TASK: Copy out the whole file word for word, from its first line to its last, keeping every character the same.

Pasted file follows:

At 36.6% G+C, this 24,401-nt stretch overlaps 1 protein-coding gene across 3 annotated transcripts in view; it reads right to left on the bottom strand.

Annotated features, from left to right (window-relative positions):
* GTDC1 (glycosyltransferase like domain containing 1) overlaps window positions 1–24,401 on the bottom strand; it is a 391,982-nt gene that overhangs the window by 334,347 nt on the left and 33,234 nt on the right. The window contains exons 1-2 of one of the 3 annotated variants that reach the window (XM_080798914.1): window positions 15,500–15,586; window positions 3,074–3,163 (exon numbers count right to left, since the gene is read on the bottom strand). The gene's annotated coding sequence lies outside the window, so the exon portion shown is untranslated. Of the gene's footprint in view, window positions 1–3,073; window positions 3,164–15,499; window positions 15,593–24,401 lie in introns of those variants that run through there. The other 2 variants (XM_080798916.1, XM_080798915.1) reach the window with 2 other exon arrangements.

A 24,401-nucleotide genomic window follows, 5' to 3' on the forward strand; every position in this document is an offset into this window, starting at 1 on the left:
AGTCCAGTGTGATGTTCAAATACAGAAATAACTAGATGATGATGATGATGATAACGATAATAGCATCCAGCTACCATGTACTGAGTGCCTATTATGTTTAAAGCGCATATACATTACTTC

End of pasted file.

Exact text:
At 36.6% G+C, this 24,401-nt stretch overlaps 1 protein-coding gene across 3 annotated transcripts in view; it reads right to left on the bottom strand.

Annotated features, from left to right (window-relative positions):
* GTDC1 (glycosyltransferase like domain containing 1) overlaps window positions 1–24,401 on the bottom strand; it is a 391,982-nt gene that overhangs the window by 334,347 nt on the left and 33,234 nt on the right. The window contains exons 1-2 of one of the 3 annotated variants that reach the window (XM_080798914.1): window positions 15,500–15,586; window positions 3,074–3,163 (exon numbers count right to left, since the gene is read on the bottom strand). The gene's annotated coding sequence lies outside the window, so the exon portion shown is untranslated. Of the gene's footprint in view, window positions 1–3,073; window positions 3,164–15,499; window positions 15,593–24,401 lie in introns of those variants that run through there. The other 2 variants (XM_080798916.1, XM_080798915.1) reach the window with 2 other exon arrangements.

A 24,401-nucleotide genomic window follows, 5' to 3' on the forward strand; every position in this document is an offset into this window, starting at 1 on the left:
AGTCCAGTGTGATGTTCAAATACAGAAATAACTAGATGATGATGATGATGATAACGATAATAGCATCCAGCTACCATGTACTGAGTGCCTATTATGTTTAAAGCGCATATACATTACTTC